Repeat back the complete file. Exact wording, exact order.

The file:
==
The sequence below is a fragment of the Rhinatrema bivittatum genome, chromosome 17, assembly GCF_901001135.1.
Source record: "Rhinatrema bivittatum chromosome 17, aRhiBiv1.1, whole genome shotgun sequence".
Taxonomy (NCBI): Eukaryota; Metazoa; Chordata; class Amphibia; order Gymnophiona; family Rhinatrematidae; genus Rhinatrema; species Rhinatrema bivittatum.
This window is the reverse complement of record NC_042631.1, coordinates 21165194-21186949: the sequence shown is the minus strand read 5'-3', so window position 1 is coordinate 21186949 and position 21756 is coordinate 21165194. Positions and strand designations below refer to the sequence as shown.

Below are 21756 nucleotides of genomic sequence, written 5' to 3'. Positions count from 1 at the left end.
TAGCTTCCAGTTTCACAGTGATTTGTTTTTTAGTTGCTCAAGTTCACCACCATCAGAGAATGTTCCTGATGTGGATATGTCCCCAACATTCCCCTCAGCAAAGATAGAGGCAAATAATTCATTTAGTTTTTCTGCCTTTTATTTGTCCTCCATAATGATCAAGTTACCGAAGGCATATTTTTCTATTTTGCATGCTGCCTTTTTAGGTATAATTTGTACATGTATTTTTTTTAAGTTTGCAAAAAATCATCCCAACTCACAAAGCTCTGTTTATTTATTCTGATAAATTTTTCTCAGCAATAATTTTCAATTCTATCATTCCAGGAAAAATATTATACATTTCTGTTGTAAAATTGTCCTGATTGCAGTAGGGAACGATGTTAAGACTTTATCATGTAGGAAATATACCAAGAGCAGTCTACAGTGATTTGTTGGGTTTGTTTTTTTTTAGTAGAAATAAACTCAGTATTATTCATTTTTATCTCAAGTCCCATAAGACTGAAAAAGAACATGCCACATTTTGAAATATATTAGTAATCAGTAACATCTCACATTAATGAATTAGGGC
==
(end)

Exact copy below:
The sequence below is a fragment of the Rhinatrema bivittatum genome, chromosome 17, assembly GCF_901001135.1.
Source record: "Rhinatrema bivittatum chromosome 17, aRhiBiv1.1, whole genome shotgun sequence".
Taxonomy (NCBI): Eukaryota; Metazoa; Chordata; class Amphibia; order Gymnophiona; family Rhinatrematidae; genus Rhinatrema; species Rhinatrema bivittatum.
This window is the reverse complement of record NC_042631.1, coordinates 21165194-21186949: the sequence shown is the minus strand read 5'-3', so window position 1 is coordinate 21186949 and position 21756 is coordinate 21165194. Positions and strand designations below refer to the sequence as shown.

Below are 21756 nucleotides of genomic sequence, written 5' to 3'. Positions count from 1 at the left end.
TAGCTTCCAGTTTCACAGTGATTTGTTTTTTAGTTGCTCAAGTTCACCACCATCAGAGAATGTTCCTGATGTGGATATGTCCCCAACATTCCCCTCAGCAAAGATAGAGGCAAATAATTCATTTAGTTTTTCTGCCTTTTATTTGTCCTCCATAATGATCAAGTTACCGAAGGCATATTTTTCTATTTTGCATGCTGCCTTTTTAGGTATAATTTGTACATGTATTTTTTTTAAGTTTGCAAAAAATCATCCCAACTCACAAAGCTCTGTTTATTTATTCTGATAAATTTTTCTCAGCAATAATTTTCAATTCTATCATTCCAGGAAAAATATTATACATTTCTGTTGTAAAATTGTCCTGATTGCAGTAGGGAACGATGTTAAGACTTTATCATGTAGGAAATATACCAAGAGCAGTCTACAGTGATTTGTTGGGTTTGTTTTTTTTTAGTAGAAATAAACTCAGTATTATTCATTTTTATCTCAAGTCCCATAAGACTGAAAAAGAACATGCCACATTTTGAAATATATTAGTAATCAGTAACATCTCACATTAATGAATTAGGGC